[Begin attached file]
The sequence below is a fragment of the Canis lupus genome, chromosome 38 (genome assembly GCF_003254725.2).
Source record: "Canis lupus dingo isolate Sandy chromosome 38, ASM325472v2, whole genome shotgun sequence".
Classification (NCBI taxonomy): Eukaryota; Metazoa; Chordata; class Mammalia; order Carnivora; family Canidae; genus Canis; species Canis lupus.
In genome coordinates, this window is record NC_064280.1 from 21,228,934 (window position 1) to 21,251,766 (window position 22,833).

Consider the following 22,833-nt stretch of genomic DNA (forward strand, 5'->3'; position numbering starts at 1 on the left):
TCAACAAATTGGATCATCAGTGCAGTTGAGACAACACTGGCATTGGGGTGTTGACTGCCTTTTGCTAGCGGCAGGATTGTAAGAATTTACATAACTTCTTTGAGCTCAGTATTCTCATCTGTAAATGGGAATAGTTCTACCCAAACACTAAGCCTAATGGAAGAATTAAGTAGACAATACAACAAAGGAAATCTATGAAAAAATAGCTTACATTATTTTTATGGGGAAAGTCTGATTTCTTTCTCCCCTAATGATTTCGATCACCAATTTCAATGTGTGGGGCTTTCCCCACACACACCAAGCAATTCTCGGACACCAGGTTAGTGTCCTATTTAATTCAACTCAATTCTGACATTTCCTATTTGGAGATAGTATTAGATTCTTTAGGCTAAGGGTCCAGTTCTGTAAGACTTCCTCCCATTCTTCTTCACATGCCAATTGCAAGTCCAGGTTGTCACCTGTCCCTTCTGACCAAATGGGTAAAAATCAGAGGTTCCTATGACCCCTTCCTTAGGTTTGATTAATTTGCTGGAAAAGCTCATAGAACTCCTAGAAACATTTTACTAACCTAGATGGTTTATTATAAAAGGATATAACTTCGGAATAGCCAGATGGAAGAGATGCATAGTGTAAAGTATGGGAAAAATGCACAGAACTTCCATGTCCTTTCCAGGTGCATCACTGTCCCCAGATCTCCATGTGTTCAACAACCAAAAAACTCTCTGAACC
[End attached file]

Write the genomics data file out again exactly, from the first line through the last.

The sequence below is a fragment of the Canis lupus genome, chromosome 38 (genome assembly GCF_003254725.2).
Source record: "Canis lupus dingo isolate Sandy chromosome 38, ASM325472v2, whole genome shotgun sequence".
Classification (NCBI taxonomy): Eukaryota; Metazoa; Chordata; class Mammalia; order Carnivora; family Canidae; genus Canis; species Canis lupus.
In genome coordinates, this window is record NC_064280.1 from 21,228,934 (window position 1) to 21,251,766 (window position 22,833).

Consider the following 22,833-nt stretch of genomic DNA (forward strand, 5'->3'; position numbering starts at 1 on the left):
TCAACAAATTGGATCATCAGTGCAGTTGAGACAACACTGGCATTGGGGTGTTGACTGCCTTTTGCTAGCGGCAGGATTGTAAGAATTTACATAACTTCTTTGAGCTCAGTATTCTCATCTGTAAATGGGAATAGTTCTACCCAAACACTAAGCCTAATGGAAGAATTAAGTAGACAATACAACAAAGGAAATCTATGAAAAAATAGCTTACATTATTTTTATGGGGAAAGTCTGATTTCTTTCTCCCCTAATGATTTCGATCACCAATTTCAATGTGTGGGGCTTTCCCCACACACACCAAGCAATTCTCGGACACCAGGTTAGTGTCCTATTTAATTCAACTCAATTCTGACATTTCCTATTTGGAGATAGTATTAGATTCTTTAGGCTAAGGGTCCAGTTCTGTAAGACTTCCTCCCATTCTTCTTCACATGCCAATTGCAAGTCCAGGTTGTCACCTGTCCCTTCTGACCAAATGGGTAAAAATCAGAGGTTCCTATGACCCCTTCCTTAGGTTTGATTAATTTGCTGGAAAAGCTCATAGAACTCCTAGAAACATTTTACTAACCTAGATGGTTTATTATAAAAGGATATAACTTCGGAATAGCCAGATGGAAGAGATGCATAGTGTAAAGTATGGGAAAAATGCACAGAACTTCCATGTCCTTTCCAGGTGCATCACTGTCCCCAGATCTCCATGTGTTCAACAACCAAAAAACTCTCTGAACC